But this drama is also about politics and money, which is why I need to explain what happened 22 years ago in the Bayou State. There, I witnessed up-close something similar to what we're seeing play out in New York, although the stakes in the Empire State today are considerably higher. In Louisiana, politics also allowed for the creation of a psychometric monster—but fortunately, politics slew it. I believe there's still hope for New York and other states to slay the value-added models they're currently inviting into their systems.

What I Saw in Louisiana

My introduction to how value-added-type models could be misused came when I accepted a job as a quantitative analyst at the Louisiana Department of Education in fall 1990, just as the state was trying to implement Louisiana's new education reform bill. When the administrators who interviewed me realized that my expertise was in what statisticians call "multiple regression analysis" (the foundation of value-added models), they seemed relieved.
The reason, I soon discovered, was that the conservative Louisiana legislature had passed one of the country's first comprehensive school reform bills (The Children First Act), which included a provision to reward exemplary schools for doing a "better than predicted" job. To implement the lawmakers' vision, the Department of Education had hired handsomely paid outside consultants. These consultants had come up with a value-added-type model to rank schools (although not individual teachers and principals), with the most exemplary getting the greatest monetary rewards and those at the bottom getting no additional money. The proposed model controlled for factors like the poverty rate of the school and other correlates of achievement, much like New York and other states' proposed value-added models for teacher, principal, and school evaluation. The education department wanted a specialist to review this statistical model.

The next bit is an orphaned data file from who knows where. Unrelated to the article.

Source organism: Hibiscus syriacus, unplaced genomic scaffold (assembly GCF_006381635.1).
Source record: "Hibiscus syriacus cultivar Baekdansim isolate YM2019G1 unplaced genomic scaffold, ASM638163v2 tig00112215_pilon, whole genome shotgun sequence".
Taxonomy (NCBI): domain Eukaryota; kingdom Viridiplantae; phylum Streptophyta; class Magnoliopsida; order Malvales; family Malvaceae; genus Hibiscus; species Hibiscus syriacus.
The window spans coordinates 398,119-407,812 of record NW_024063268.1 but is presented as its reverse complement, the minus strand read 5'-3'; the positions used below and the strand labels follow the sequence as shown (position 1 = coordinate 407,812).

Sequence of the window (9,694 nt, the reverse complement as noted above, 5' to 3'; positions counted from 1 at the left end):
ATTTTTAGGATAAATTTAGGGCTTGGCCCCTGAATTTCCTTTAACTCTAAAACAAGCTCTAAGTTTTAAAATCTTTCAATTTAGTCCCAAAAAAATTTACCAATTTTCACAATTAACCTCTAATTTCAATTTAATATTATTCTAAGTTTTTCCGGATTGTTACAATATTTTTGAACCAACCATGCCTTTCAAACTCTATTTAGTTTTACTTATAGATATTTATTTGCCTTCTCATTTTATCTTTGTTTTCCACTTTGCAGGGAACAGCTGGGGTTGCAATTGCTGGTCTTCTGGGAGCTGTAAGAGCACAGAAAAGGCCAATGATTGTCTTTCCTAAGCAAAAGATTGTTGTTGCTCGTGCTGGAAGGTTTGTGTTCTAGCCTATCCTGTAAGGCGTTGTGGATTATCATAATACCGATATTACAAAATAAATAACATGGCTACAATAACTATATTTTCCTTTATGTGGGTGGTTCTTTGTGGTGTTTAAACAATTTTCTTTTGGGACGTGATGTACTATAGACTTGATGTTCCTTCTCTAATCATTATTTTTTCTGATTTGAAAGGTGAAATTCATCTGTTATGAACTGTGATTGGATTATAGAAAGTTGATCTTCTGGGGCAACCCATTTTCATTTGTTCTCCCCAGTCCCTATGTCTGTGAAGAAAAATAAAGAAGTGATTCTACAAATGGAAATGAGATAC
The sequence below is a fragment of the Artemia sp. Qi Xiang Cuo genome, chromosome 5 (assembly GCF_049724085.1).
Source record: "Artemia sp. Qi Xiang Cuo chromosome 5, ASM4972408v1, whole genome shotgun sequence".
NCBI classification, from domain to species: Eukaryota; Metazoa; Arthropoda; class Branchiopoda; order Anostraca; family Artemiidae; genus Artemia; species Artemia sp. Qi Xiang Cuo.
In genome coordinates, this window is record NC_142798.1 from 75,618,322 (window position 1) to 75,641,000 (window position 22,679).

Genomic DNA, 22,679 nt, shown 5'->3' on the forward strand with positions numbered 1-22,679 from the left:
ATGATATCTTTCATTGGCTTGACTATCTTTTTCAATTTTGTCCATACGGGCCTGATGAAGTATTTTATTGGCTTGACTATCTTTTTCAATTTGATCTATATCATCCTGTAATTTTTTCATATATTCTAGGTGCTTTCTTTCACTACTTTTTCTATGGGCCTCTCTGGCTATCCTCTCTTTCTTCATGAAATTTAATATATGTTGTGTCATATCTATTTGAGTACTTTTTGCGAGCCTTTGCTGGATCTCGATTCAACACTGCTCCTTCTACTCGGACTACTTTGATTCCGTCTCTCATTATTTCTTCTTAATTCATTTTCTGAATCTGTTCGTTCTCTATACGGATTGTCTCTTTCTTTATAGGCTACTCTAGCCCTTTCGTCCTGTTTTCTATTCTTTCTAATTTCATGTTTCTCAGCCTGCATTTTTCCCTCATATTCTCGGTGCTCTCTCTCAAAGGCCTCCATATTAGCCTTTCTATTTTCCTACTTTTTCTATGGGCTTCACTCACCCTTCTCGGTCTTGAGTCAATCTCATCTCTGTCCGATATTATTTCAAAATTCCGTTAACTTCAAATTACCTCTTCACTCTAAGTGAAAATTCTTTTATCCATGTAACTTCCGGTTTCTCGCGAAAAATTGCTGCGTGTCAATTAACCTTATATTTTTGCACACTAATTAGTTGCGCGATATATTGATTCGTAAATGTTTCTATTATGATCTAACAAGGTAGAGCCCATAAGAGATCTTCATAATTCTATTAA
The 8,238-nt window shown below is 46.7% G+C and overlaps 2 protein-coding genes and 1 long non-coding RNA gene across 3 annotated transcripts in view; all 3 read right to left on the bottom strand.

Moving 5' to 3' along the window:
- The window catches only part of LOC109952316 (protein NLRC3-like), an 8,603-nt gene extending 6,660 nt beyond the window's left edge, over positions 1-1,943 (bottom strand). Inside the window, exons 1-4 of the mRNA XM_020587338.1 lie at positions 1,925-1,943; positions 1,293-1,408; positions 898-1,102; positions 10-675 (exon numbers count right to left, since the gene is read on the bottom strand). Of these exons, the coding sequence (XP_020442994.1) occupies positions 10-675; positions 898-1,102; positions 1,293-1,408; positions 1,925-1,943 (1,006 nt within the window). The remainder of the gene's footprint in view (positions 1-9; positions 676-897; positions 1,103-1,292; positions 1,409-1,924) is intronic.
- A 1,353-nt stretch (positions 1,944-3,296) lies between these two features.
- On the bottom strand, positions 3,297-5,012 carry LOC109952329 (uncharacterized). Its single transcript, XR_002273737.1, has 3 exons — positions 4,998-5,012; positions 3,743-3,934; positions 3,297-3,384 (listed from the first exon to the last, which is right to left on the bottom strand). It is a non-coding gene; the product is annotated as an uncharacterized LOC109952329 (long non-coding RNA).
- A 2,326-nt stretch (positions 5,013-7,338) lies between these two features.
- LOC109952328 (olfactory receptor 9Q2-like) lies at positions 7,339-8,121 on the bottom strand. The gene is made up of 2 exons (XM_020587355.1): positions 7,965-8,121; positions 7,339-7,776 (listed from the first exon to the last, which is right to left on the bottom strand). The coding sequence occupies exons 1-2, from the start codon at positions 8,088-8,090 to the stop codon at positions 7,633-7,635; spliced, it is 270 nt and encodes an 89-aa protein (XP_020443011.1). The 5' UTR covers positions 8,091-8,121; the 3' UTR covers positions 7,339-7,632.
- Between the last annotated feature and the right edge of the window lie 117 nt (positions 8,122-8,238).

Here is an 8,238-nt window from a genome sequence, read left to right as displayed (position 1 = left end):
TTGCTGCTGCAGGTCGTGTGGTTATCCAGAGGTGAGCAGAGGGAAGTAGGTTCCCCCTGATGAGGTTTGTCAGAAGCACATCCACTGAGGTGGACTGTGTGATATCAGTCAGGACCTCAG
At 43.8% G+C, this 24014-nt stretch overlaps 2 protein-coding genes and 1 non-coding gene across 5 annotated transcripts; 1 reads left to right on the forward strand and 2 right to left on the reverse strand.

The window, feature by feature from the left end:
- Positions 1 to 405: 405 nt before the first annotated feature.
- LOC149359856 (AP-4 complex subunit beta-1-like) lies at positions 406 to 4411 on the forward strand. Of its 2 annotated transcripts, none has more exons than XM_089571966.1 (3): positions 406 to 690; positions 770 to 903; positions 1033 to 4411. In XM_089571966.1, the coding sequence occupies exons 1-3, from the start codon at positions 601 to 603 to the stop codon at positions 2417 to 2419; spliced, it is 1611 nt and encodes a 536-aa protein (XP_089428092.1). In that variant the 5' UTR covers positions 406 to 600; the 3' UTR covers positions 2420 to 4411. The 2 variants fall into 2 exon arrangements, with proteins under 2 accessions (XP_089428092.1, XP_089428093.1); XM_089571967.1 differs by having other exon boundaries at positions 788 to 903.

My new bosses gave me the consultants' proposed model along with the school data on which it would be based. My charge was to analyze the model using the actual data so we could determine the model's validity. In other words, we wanted to know if it made sense to distribute rewards to particular schools and withhold money from others based on how well this model would rank a group of actual Louisiana schools.

What VAM Can't Do

Before finishing this story, let me explain what value-added models can—and can't—do. In the aggregate, these models can indeed help us better understand how student, classroom, and school characteristics influence education outcomes. However—and this is crucial—when one tries to predict an individual student's level of academic achievement (or an individual teacher's class or a specific school's achievement) on the basis of a model that was calculated using data from hundreds or thousands of individuals or schools, there's typically a large margin of error.
The error in these models can be huge, which invalidates their use for making accurate individual-level predictions. Even a strong model can have a large margin of error when trying to predict individual-level achievement. Think of it this way: These models try to explain or account for as many of the important factors that influence some aggregate behavior (such as doing well on tests) as they can, but they can never explain 100 percent of any kind of complex human behavior. At best, they might explain 50 or even 60 percent of what influences a behavior like achievement—but they often predict much less than that. The percentage of the behavior that a model doesn't explain can be thought of as the "error" in the model.